So yeah, I didn’t think about bringing this into the essay, maybe because there was already so much. That essay was definitely more in the series that is these different essays with subtitles that run through the book. The ones without subtitles I think of as more the personal narrative or main narrative line, and then the others are operating differently—but this is the catalogue series which is more of a collage style essay. And I think I was so focused on taking things out that I didn’t put very much in.

LG: It seems like you have a pretty good sense of humor about a lot of the research in this book. For example, I had never heard of anti-glasses William Bates, or that quote from him about how putting glasses on a child should make people sick. Was any of that research hard to do, or was it so bonkers that it was just interesting?

JJA: It really depended on the source. Sometimes there was some initial rage and that turned into humor, where it’s like, ‘Oh this is horrible but also absurd.’ And sometimes the best way to point that out is in its absurdity. And in that one—where Bates was this turn-of-the-century ophthalmologist who came up with all these different eye exercises and believed that you could have perfect sight without glasses—the most frustrating part about that one is just finding how many books today are still influenced by his views. Like, the copy editor initially flagged the part at the end of that section where I say that if you Google vision loss, corrective lenses or any books about these things, you’ll mostly find descendants of Bates. She initially flagged it and then fact-checked it and she was like, ‘But it’s… true?’

His idea of just being more in tune with your body and your sight being a part of that, on the surface is a great idea, but—I guess as a person who has a semi-rare genetic condition and an autoimmune disorder, and my partner has conditions, a lot of my friends have autoimmune disorders, and the numbers of these things just keep rising and rising, where more and more people are affected by largely invisible illnesses, of the kind I’m talking about anyway. We know that there’s something completely outside of our control that’s happening and it’s probably a combination of things, there’s probably no one answer, but everyone’s confused by it. And those who are reactionary to it are those who are well, and who are often saying that essentially people are being hypochondriacs. It’s a great idea that our bodies know how to be bodies, but it just keeps proving itself untrue more and more as the years go on, and people get sicker.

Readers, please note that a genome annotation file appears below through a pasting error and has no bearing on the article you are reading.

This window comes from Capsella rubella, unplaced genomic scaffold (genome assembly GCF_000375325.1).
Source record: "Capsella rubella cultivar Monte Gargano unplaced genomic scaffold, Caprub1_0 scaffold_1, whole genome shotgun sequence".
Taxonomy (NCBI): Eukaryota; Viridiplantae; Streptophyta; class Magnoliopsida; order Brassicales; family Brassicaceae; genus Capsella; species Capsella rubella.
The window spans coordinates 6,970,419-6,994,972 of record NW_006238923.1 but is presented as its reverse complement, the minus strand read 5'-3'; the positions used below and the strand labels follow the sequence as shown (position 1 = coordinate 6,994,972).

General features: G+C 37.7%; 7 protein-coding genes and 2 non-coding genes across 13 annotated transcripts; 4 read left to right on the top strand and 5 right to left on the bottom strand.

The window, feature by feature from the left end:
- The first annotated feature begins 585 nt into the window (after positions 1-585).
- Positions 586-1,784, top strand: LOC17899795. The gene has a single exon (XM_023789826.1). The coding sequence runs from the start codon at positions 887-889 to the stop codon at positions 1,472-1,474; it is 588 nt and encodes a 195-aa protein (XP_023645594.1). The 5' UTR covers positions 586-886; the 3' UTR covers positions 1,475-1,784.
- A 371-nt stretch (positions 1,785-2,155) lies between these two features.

That’s the part that’s frustrating to me, that those ideas continue both in these ostensibly holistic books about eye health and also just more broadly in terms of people being reactionary to other people being truly sick or unexplainably sick, which is the case for a lot of people who don’t actually have diagnoses or have diagnoses that don’t fully explain what they’re going through. That’s why I really wanted Bates in there. He’s like a poster boy for all of that. And because he’s historical, it’s easier for me to laugh about it. But then, you know, his descendants, people with that attitude today, are really frustrating and angering to me. So I wanted him in there for some comic relief and to make some of those connections too.

LG: What do you hope that readers will take away from this book?